NIHR’s Report:

Implementing the recommendations is a Government Task

NIHR (the National Institution for Human Rights) of Bahrain issued its first annual report for 2013, in accordance with the Decree establishing it, which stipulates that ““NIHR shall prepare an annual report on its efforts, activities and other works. This report shall incorporate its proposals and recommendations that fall within its mandate, and shall define performance constraints and the solutions adopted to overcome such constraints”.

The report was notably bold in addressing various human rights issues with a high level of transparency, and was also bold in its characterization of the human rights conditions in Bahrain, prior to the submission of its recommendations to the government.

In 150 pages, the Report covered all topics including those related to the Institution itself, in terms of its inception, organizational structure, strategy and action plans. It also covered the civil and political rights, economic and social rights, the rights of groups that are most worthy of care as well as the issues of national dialogue and corruption.

At the outset, the report pointed out the government bodies, such as ministries and institutions, which cooperated with NIHR by responding to its letters requesting clarifications or information, as well as those government bodies that failed to cooperate with NIHR. Likewise, the report mentioned by name those civil society institutions which were addressed, indicating which ones cooperated and which ones failed to do so, whether in respect of releasing the report or else.

The Right to Life and to Physical and Moral Integrity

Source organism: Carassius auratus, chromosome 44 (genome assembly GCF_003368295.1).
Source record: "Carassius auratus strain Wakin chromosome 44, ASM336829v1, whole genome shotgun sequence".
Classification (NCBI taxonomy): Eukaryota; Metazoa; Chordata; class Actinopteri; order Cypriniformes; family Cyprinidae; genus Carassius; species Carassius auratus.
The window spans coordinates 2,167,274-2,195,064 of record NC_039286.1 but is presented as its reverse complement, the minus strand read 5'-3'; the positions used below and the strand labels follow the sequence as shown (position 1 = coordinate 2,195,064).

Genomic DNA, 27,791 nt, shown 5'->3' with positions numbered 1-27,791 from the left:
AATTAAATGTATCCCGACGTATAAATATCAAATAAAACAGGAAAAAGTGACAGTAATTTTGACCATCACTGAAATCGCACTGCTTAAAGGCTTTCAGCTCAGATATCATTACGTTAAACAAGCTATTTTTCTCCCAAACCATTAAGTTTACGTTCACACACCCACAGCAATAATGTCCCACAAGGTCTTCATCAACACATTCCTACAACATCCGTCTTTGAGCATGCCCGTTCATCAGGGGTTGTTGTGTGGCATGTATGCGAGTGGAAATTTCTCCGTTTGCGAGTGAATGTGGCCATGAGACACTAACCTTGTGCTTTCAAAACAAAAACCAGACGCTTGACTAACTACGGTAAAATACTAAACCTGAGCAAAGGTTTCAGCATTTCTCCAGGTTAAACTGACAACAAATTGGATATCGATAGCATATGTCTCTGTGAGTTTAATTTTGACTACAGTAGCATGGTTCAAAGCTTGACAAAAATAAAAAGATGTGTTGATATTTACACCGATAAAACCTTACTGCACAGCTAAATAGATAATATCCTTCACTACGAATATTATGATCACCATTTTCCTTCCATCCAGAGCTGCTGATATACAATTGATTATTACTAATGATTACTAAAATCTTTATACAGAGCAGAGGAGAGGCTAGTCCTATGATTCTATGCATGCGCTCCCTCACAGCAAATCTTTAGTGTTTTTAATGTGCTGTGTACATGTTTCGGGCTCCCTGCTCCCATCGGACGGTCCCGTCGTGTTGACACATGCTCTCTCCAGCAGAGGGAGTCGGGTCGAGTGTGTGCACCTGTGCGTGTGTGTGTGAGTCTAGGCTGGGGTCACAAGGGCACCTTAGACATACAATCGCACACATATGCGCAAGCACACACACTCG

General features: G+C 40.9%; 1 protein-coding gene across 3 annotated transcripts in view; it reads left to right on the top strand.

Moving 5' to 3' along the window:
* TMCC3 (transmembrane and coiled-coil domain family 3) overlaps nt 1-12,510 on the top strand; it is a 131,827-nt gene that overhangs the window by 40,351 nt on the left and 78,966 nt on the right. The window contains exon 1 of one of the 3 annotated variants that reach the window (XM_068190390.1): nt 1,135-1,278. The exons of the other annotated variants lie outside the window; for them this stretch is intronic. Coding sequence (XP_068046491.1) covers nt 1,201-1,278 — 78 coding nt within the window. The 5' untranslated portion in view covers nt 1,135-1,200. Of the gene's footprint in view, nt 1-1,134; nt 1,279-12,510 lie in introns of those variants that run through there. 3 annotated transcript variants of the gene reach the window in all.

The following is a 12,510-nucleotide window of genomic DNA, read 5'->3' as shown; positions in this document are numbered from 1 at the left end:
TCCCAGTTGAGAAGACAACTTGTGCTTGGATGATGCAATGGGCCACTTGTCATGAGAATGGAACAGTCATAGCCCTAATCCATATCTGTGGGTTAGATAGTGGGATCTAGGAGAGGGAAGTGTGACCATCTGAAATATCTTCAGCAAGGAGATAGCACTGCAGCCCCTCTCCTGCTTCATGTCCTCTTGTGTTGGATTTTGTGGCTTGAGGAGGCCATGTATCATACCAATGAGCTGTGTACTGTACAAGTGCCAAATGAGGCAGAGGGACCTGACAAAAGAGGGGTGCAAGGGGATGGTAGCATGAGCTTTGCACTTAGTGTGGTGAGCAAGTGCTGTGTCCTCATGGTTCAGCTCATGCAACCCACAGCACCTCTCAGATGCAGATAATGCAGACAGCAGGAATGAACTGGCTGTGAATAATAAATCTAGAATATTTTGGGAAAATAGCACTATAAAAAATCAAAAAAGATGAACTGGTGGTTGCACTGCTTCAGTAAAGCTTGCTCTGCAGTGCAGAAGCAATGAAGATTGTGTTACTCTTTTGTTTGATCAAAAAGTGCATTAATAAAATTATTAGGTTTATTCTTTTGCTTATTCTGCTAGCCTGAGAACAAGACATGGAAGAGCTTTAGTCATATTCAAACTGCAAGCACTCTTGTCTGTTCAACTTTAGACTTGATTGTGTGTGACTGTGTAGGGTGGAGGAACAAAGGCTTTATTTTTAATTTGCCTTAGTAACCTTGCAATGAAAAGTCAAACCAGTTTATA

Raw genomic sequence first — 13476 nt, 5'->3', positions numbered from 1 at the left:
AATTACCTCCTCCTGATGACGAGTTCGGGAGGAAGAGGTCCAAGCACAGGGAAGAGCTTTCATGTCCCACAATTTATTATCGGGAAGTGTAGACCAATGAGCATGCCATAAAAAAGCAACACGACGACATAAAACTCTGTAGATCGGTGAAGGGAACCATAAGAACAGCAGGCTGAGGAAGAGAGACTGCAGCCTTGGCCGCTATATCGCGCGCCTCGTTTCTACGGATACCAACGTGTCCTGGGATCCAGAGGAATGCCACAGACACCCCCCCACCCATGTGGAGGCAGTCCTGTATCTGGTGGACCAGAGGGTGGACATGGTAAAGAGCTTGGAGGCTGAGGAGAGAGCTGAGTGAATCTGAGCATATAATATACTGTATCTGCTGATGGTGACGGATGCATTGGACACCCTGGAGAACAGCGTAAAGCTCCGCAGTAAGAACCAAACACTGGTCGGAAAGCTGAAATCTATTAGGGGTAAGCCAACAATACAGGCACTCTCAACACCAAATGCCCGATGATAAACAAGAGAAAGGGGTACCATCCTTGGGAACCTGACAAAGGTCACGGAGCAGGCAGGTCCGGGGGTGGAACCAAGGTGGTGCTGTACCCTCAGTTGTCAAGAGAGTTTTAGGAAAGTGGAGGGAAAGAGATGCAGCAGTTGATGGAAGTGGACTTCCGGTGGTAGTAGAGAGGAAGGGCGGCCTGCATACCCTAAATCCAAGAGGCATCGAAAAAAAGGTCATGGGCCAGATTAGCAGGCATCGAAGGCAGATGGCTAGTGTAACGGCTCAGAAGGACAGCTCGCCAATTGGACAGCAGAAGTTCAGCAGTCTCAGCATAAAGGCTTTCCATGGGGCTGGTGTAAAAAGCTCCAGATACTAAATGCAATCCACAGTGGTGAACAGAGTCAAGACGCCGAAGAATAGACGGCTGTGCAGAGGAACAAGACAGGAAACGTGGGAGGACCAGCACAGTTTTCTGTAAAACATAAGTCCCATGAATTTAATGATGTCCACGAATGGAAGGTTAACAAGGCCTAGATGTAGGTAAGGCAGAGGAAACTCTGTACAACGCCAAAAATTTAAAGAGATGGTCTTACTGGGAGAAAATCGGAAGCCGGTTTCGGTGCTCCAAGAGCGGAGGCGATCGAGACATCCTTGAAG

The second chapter of the report addressed the civil and political rights that have faced challenges in practice. The Chapter referred to ‘The Right to Life and the Right to Physical and Moral Integrity’, indicating that the death penalty was issued against only one person in 2013. The Report also noted that Bahrain’s Government adopted a voluntary moratorium on the application of the death penalty or its complete abolition.

With regard to ‘the right to physical and moral integrity’, the Report pointed to the establishment of the Special Investigation Unit, concerned with investigating allegations of torture, and explained that “ the said Special Investigation Unit, in its current form, does not have the aspired independence and impartiality to ensure effective investigations. The Report attributed this to the fact that the Investigation Unit has been assigned to the public prosecution because “it is the authority that undertakes the investigation with an individual who combines the mantle of being accused of committing acts of criminal law with that of a victim who was subjected to torture or other forms of ill-treatment.”

The Report considered that the Special Investigation Unit was not transparent enough, because the reports it issued were “brief and do not rise to the level of public reports which must include the minimum information referred to in the Istanbul Protocol”. The report said that the NIHR has submitted inquiries to the public prosecution office about the nine deaths cases that were referred to the courts, where 37 members of the security forces were accused including six officers “However, NIHR has not obtained confirmed information about the nature of the judgments awarded on those cases, whether acquittal or conviction, or about the length of the sentences the convicts received, since the Institution has not receive any response to its communications“.

The report added that NIHR “ noticed a discrepancy between the judgments awarded against the accused persons in security cases, such as enticement to violence, riots, or other similar acts, in which the terms of imprisonment are usually long, and the sentences issued against those accused, among the employees of the Ministry of Interior, in cases of torture and other forms of ill-treatment. The judgement in the latter’s cases is, if not an acquittal, usually diluted, and does not commensurate with the offense committed. Such approach, if proven, does nothing but encourages the culture of impunity”.